20. Hi Gary, Thanks so much for your blog! My mom was born at home in China in 1947 but moved to Hong Kong when she was 3 months old. She doesn’t have a birth certificate, national ID, or hukou. We have 2 affidavits from her elder siblings who witnessed her birth. Is this sufficient, or do we still need documentation or response from a Chinese authority? We have none of the items required to submit a birth certificate request so I’m not sure how we go about getting some version of a certificate of non-availability.

    1. Allen: As described in the above section related to “Unobtainable Birth Certificates,” an applicant typically needs to submit a certified statement from the appropriate government authority explaining why the birth certificate is unobtainable as well as additional evidence, including but not limited to declarations or affidavits.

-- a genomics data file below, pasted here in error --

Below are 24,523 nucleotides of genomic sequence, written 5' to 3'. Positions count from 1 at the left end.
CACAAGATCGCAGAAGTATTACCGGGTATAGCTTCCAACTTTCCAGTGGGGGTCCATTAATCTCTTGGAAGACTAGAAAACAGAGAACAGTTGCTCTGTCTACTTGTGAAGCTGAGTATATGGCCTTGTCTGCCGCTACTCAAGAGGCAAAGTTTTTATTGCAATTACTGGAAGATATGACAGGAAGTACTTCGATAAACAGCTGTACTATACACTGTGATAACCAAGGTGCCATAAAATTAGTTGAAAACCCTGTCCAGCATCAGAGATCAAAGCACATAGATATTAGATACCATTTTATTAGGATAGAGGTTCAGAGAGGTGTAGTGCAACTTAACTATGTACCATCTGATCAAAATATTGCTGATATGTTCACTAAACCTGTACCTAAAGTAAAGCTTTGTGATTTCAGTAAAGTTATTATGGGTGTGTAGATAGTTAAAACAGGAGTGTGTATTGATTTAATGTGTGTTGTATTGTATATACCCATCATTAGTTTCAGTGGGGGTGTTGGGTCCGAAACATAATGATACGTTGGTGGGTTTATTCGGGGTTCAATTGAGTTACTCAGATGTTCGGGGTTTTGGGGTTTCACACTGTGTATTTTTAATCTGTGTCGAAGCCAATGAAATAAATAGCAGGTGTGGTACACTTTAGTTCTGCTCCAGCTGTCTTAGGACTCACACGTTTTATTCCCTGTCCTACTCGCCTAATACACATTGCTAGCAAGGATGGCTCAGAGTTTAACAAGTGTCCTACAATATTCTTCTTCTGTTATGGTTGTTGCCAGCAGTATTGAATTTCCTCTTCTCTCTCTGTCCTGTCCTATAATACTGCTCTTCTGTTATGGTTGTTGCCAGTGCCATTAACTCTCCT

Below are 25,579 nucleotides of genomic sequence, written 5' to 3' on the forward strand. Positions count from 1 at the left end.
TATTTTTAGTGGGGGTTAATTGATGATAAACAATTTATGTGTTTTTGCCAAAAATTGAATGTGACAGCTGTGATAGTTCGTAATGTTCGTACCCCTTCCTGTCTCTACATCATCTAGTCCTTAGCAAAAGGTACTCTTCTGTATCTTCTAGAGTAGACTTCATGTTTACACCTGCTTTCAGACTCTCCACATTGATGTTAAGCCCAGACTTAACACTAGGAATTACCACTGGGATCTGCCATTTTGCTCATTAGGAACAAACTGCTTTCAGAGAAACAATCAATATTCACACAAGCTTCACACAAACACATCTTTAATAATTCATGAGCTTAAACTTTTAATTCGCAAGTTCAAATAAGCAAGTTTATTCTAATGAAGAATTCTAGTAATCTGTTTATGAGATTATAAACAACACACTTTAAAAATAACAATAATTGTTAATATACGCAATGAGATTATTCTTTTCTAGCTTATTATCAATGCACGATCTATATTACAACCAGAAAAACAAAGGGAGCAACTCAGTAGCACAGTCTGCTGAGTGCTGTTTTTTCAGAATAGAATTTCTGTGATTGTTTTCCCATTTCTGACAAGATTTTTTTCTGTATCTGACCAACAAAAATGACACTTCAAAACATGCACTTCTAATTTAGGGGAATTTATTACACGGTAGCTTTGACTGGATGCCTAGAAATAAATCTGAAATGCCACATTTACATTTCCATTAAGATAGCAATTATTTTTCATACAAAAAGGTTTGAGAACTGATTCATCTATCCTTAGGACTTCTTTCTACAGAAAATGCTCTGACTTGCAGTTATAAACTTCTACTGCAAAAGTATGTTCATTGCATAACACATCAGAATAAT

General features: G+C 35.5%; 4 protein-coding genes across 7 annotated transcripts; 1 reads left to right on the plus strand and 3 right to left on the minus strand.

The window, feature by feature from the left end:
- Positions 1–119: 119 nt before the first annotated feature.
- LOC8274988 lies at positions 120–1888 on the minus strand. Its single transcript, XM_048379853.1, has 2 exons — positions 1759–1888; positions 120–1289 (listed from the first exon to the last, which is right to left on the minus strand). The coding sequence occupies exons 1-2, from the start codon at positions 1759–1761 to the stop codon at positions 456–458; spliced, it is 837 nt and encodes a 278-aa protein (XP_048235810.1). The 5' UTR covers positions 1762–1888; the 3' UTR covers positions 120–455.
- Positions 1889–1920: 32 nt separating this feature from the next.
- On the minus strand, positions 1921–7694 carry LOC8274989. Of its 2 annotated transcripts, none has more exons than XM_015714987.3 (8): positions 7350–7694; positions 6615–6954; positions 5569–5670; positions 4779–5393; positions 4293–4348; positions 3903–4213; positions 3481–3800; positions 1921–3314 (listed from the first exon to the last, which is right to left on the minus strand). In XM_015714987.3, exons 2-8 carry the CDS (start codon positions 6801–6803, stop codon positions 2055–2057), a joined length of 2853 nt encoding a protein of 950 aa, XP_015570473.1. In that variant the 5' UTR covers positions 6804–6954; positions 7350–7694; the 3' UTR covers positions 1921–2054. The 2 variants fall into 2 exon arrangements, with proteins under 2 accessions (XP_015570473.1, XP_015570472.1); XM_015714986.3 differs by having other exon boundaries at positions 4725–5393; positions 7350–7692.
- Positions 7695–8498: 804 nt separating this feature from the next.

1. Thanks Gary, do local notary offices actually issue certified statements re: unobtainable birth certificates? If so, is there a standard format or document to request, with stamps etc, with english translation? Otherwise, is it sufficient to request a written statement in chinese that we then have someone translate and notarize on our end?

        1. Allen: There is no standard format for an agency’s certified statement. For a Chinese agency, it should preferably be on letterhead, include their chop, and list their contact info. It need not be issued in English, and it need not be notarized.